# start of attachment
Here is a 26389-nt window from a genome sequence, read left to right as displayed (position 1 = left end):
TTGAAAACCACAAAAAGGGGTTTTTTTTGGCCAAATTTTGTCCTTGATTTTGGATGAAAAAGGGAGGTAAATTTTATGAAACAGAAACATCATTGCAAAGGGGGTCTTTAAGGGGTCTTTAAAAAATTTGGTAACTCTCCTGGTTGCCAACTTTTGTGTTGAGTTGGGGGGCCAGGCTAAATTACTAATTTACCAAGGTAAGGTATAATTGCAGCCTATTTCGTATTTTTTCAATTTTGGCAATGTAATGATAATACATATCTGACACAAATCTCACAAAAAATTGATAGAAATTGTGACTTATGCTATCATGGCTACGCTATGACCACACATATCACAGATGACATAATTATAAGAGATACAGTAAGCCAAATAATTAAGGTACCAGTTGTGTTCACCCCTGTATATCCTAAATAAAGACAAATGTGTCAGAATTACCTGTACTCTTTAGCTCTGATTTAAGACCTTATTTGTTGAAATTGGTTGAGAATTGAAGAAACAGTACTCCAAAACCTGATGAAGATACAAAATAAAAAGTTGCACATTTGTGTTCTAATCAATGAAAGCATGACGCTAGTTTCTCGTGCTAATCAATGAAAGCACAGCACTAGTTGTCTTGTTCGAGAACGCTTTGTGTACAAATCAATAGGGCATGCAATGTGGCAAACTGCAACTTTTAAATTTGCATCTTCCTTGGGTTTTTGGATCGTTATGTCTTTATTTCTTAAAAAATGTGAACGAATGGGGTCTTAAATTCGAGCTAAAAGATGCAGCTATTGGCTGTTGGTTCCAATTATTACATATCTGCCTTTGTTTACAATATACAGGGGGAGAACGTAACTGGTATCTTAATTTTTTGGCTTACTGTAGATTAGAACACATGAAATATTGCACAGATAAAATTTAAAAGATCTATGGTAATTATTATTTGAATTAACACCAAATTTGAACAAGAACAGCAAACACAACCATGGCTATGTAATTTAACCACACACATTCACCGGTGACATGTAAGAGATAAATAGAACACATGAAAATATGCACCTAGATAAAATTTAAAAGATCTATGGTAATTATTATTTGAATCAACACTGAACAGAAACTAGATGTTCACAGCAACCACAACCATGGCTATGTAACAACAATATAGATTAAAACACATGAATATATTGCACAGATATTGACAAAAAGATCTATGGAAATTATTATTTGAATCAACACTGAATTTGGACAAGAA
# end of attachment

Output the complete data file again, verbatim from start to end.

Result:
Here is a 26389-nt window from a genome sequence, read left to right as displayed (position 1 = left end):
TTGAAAACCACAAAAAGGGGTTTTTTTTGGCCAAATTTTGTCCTTGATTTTGGATGAAAAAGGGAGGTAAATTTTATGAAACAGAAACATCATTGCAAAGGGGGTCTTTAAGGGGTCTTTAAAAAATTTGGTAACTCTCCTGGTTGCCAACTTTTGTGTTGAGTTGGGGGGCCAGGCTAAATTACTAATTTACCAAGGTAAGGTATAATTGCAGCCTATTTCGTATTTTTTCAATTTTGGCAATGTAATGATAATACATATCTGACACAAATCTCACAAAAAATTGATAGAAATTGTGACTTATGCTATCATGGCTACGCTATGACCACACATATCACAGATGACATAATTATAAGAGATACAGTAAGCCAAATAATTAAGGTACCAGTTGTGTTCACCCCTGTATATCCTAAATAAAGACAAATGTGTCAGAATTACCTGTACTCTTTAGCTCTGATTTAAGACCTTATTTGTTGAAATTGGTTGAGAATTGAAGAAACAGTACTCCAAAACCTGATGAAGATACAAAATAAAAAGTTGCACATTTGTGTTCTAATCAATGAAAGCATGACGCTAGTTTCTCGTGCTAATCAATGAAAGCACAGCACTAGTTGTCTTGTTCGAGAACGCTTTGTGTACAAATCAATAGGGCATGCAATGTGGCAAACTGCAACTTTTAAATTTGCATCTTCCTTGGGTTTTTGGATCGTTATGTCTTTATTTCTTAAAAAATGTGAACGAATGGGGTCTTAAATTCGAGCTAAAAGATGCAGCTATTGGCTGTTGGTTCCAATTATTACATATCTGCCTTTGTTTACAATATACAGGGGGAGAACGTAACTGGTATCTTAATTTTTTGGCTTACTGTAGATTAGAACACATGAAATATTGCACAGATAAAATTTAAAAGATCTATGGTAATTATTATTTGAATTAACACCAAATTTGAACAAGAACAGCAAACACAACCATGGCTATGTAATTTAACCACACACATTCACCGGTGACATGTAAGAGATAAATAGAACACATGAAAATATGCACCTAGATAAAATTTAAAAGATCTATGGTAATTATTATTTGAATCAACACTGAACAGAAACTAGATGTTCACAGCAACCACAACCATGGCTATGTAACAACAATATAGATTAAAACACATGAATATATTGCACAGATATTGACAAAAAGATCTATGGAAATTATTATTTGAATCAACACTGAATTTGGACAAGAA